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BONE FAT

427

and left for some hours. The insoluble matter is collected on a weighed
filter and washed with ether until the latter dissolves nothing further^ the
filter being then placed on a clock-glass, dried at 100° and weighed. 'The
total impurity (gelatine, lime soaps, etc.) in the fat is thus determined.

If account is to be taken also of the fat combined as lime soap, treatment
of the substance with ether is preceded by an hour's heating, with occasional
shaking, on the water-bath with 3-5 drops of concentrated hydrochloric
acid; the lime soaps having been decomposed in this way, the further
procedure is as described above.

3.  Determination of the Ash.—10 grams of the fat are carefully
incinerated and the residue weighed.   The ash of bone fat is composed of
calcium oxide and a little carbonate, with small quantities of calcium phos-
phate, alumina and ferric oxide.

4.  Titer.—As with tallow, the titer of bone fat is given by the solidifying
point of the free fatty acids, this being determined as in the case of tallow
(g.v.).

5.  Acid and Saponification   Numbers.—By the general methods,
7 and 8.    The acidity is expressed as percentage of oleic acid.

6.  Hydroxy-acids.—As in General Methods, 15.

7.  Unsaponifiable Substances.—These may be estimated by saponi-
fying the fat with alcoholic potash and extracting the aqueous solution of
the soap with ether (see General Methods, 19).

8.  Recognition of Bone Fat which has been extracted with Ben-
zine.—According to Gianoli,1 this may be effected as follows :

(a)  The fat,is subjected to prolonged distillation with concentrated
calcium chloride solution ;  where the fat has been extracted with benzine,
oily drops which are not soluble in soda float on the surface of the distillate.

(b)  The fat is saponified with alcoholic sodium hydroxide, the alcohol
expelled, the fatty acids liberated and washed with water, and this water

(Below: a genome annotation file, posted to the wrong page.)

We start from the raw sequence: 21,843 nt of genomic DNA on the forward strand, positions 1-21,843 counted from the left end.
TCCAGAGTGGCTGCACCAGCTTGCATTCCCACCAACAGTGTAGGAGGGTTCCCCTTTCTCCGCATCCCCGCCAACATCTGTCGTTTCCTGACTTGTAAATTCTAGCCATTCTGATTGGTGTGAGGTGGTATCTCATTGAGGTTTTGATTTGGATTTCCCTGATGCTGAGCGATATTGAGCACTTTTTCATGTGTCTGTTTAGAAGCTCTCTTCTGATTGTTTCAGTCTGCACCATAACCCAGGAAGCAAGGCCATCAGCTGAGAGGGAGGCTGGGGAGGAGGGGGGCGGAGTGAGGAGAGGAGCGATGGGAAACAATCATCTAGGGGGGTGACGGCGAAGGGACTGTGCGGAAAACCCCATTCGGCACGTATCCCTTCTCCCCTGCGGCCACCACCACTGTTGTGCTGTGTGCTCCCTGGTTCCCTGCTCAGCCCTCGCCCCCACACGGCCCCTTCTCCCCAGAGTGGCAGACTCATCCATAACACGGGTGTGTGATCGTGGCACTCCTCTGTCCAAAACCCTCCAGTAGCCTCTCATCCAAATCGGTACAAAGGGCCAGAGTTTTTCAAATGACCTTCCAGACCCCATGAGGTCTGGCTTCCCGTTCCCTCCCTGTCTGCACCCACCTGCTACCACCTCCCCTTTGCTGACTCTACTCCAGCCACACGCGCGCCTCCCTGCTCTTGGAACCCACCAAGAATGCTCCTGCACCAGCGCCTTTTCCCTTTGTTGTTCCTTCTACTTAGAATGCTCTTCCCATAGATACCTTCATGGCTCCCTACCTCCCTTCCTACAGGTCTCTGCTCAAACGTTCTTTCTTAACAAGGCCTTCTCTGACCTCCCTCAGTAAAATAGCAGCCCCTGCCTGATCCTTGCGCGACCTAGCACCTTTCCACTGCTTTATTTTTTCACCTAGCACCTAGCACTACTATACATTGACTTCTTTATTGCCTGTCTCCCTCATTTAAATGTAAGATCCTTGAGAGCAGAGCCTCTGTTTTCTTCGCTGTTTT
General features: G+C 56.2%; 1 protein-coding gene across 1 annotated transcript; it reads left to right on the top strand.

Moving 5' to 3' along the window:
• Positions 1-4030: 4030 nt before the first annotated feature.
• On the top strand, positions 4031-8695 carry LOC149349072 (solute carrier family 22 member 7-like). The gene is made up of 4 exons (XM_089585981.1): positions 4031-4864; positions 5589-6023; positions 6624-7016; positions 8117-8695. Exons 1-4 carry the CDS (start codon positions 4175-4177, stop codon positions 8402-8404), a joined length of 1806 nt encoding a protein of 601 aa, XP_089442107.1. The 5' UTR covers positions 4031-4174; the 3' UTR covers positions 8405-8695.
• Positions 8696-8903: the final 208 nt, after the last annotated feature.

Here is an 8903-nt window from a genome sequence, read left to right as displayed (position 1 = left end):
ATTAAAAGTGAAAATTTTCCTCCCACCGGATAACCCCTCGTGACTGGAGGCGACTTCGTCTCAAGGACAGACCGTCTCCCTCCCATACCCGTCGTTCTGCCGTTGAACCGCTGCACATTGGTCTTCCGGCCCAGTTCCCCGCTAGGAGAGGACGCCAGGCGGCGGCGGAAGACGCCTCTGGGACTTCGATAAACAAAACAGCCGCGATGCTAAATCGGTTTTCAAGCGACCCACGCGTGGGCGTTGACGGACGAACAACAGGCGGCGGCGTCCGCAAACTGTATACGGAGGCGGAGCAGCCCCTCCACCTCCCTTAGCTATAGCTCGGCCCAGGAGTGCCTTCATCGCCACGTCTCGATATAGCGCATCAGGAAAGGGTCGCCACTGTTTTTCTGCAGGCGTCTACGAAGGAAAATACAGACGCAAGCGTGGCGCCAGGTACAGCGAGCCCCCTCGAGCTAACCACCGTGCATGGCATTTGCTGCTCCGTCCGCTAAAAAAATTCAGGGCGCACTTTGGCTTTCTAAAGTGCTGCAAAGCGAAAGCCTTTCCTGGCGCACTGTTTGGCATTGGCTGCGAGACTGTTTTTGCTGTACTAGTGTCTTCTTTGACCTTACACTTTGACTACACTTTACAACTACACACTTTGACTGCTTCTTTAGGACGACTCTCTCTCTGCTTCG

treated in the hot with ammonia :   turbidity indicates the use of benzine.

9.  Test for American Bone Fat.2—To ascertain if a sample of bone
fat of American origin may be used without inconvenience for soap-making,
th e following test is recommended:

100 grams of the fat and 30 c.c. of water are well shaken in a
small steam-heated vessel with 20 grams of sulphuric acid (66° Baume),
the mass being afterwards heated and then left to stand : if the fat separates
sharply and rapidly, it may be regarded as of good quality, but if an emulsion
difficult to separate forms, the fat will give poor results and a bad yield of
glycerine.

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Commercial bone fats may have somewhat varying characters and com-
position : the water content usually ranges from i to 3%, but may reach even
20% ; extraneous impurities vary from 0-5 to 3% and the ash also from 0-5
to 3%. The titer for good products is 36-44°, the acidity may exceed 50%,
and the unsaponifiable matters usually lie between 0-5 and 2%.

The permissible limits for good bone fats for soap-making are : impurities,
up to 3% (lime and magnesia soaps, iron, moisture, mucilaginous matter, higher

2nd. Sapon., 1909, p. 3.

2 Ind. Sapon., 1914, p. 102.her sufficient to dissolve the fatty matter in the cold,